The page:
The total hemoglobin denominator in the calculation of fractional hemoglobin might include abnormal or variant hemoglobin molecules with limited oxygen-carrying properties. In situations such as dyshemoglobinemias, pulse-oximetry readings do not adequately reflect the oxygen-carrying properties of arterial blood. You multiply above fraction by to get SaO2 in percentage. These values are determined by analysis of arterial blood sample using co-oximetry.
SpO2 is defined as the oxyhemoglobin divided by all the functional hemoglobin in a sample and can be written as: It determines fractional oxygen saturation. A normal range is mm Hg, although 60 or better is usually considered acceptable. It determines functional oxygen saturation. CaO2 is arterial oxygen content. Unlike either PaO2 or SaO2, the value of CaO2 directly reflects the total number of oxygen molecules in arterial blood, both bound and unbound to hemoglobin.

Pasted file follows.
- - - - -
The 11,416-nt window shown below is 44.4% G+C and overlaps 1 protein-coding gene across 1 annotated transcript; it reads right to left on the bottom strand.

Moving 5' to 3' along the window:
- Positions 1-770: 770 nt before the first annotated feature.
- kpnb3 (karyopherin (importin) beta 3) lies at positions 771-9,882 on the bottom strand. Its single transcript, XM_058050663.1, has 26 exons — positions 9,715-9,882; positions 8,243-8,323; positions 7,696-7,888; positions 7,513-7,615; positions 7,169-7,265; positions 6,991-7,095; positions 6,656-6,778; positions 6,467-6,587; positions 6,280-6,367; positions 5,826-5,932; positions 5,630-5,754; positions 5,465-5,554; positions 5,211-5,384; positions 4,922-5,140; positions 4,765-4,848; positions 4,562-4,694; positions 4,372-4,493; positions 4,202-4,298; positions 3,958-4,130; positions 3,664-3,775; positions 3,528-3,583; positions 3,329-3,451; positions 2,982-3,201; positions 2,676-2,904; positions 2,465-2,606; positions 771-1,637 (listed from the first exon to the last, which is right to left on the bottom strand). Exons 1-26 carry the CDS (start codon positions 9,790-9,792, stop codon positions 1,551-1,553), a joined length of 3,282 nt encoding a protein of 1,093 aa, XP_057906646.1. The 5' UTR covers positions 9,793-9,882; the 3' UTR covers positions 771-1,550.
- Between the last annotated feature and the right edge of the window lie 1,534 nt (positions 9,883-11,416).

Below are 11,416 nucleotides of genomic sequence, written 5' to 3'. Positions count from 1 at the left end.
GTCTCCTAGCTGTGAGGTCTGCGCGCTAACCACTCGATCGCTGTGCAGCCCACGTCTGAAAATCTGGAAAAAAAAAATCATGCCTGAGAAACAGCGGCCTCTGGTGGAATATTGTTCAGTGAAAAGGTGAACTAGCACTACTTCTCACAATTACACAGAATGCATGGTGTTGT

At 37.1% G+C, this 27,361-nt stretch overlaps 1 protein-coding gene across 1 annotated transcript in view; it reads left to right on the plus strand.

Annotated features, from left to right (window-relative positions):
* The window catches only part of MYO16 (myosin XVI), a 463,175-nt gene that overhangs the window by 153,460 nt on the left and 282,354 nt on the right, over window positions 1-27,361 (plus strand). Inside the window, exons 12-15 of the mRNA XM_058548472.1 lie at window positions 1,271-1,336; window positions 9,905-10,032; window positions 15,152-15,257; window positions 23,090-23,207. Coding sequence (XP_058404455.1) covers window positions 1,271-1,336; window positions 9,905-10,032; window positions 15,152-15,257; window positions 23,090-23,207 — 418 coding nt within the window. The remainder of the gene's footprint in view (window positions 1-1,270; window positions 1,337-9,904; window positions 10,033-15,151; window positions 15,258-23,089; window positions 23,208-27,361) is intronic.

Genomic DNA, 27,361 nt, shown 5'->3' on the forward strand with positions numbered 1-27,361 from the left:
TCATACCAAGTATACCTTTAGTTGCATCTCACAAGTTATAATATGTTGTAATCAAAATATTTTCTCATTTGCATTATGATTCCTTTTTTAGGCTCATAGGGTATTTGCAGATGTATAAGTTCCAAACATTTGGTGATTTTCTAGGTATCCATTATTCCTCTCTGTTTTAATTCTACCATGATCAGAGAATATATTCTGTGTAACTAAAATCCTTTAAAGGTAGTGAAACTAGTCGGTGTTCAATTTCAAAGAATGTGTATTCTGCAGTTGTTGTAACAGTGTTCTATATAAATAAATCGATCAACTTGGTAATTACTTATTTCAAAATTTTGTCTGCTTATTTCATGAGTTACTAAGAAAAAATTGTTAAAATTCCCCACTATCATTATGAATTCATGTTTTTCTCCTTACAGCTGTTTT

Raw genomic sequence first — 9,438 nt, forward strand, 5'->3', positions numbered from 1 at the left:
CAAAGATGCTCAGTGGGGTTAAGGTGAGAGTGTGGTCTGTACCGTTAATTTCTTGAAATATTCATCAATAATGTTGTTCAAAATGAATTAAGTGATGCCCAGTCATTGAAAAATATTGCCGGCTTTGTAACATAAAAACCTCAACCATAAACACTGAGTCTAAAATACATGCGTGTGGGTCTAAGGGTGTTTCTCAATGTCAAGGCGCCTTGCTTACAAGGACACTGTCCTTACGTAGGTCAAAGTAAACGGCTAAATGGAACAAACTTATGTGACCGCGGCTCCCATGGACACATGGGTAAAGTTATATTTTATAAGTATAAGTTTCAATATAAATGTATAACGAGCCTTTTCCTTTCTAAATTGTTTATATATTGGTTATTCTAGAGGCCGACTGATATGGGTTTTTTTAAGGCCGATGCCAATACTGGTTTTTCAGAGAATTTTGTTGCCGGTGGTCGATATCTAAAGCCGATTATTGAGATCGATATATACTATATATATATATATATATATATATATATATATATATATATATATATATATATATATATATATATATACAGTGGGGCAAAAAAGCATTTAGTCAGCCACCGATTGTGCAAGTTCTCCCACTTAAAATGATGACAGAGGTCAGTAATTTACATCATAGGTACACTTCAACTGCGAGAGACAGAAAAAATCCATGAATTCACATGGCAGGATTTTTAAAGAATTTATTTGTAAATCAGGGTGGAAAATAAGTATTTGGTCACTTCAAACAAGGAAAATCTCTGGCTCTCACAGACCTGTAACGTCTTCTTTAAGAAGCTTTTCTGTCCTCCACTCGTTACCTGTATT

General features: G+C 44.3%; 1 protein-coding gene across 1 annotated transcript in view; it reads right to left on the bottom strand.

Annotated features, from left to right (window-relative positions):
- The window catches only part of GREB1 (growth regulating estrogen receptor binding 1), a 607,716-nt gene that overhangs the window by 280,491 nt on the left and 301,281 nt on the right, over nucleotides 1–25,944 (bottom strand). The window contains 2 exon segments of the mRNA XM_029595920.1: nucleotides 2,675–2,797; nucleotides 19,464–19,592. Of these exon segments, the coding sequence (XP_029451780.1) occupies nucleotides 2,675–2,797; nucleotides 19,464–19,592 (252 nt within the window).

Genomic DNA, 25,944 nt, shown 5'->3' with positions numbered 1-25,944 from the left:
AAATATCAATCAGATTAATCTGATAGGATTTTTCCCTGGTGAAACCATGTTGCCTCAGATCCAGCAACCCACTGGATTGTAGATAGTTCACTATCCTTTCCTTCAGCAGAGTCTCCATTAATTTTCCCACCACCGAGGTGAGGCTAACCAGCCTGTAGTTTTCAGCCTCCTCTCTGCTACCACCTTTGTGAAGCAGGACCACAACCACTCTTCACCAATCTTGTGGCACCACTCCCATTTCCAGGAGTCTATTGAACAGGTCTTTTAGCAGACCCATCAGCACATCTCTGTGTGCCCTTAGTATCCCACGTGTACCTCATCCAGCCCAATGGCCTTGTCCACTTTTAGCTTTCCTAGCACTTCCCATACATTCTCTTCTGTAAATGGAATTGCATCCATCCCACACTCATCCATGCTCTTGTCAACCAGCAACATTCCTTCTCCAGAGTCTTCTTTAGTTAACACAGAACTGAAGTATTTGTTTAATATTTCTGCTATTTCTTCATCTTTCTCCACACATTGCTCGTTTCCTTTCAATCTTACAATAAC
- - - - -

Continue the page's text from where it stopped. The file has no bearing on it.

CaO2 depends on the hemoglobin content, SaO2, and the amount of dissolved oxygen. FIO2 is the same at all altitudes. The percentage of individual gases in air oxygen, nitrogen, etc. PaO2 declines with altitude because the inspired oxygen pressure declines with altitude inspired oxygen pressure is fraction of oxygen times the atmospheric pressure. This is such a key concept that we all must take pains to ensure our staff understands how to use this valuable monitoring tool.
Some of the material below is from my book Anyone Can Intubate. What Is Oxygen Saturation? Hemoglobin is a chemical molecule in the red blood cell RBC that carries oxygen on specific binding sites.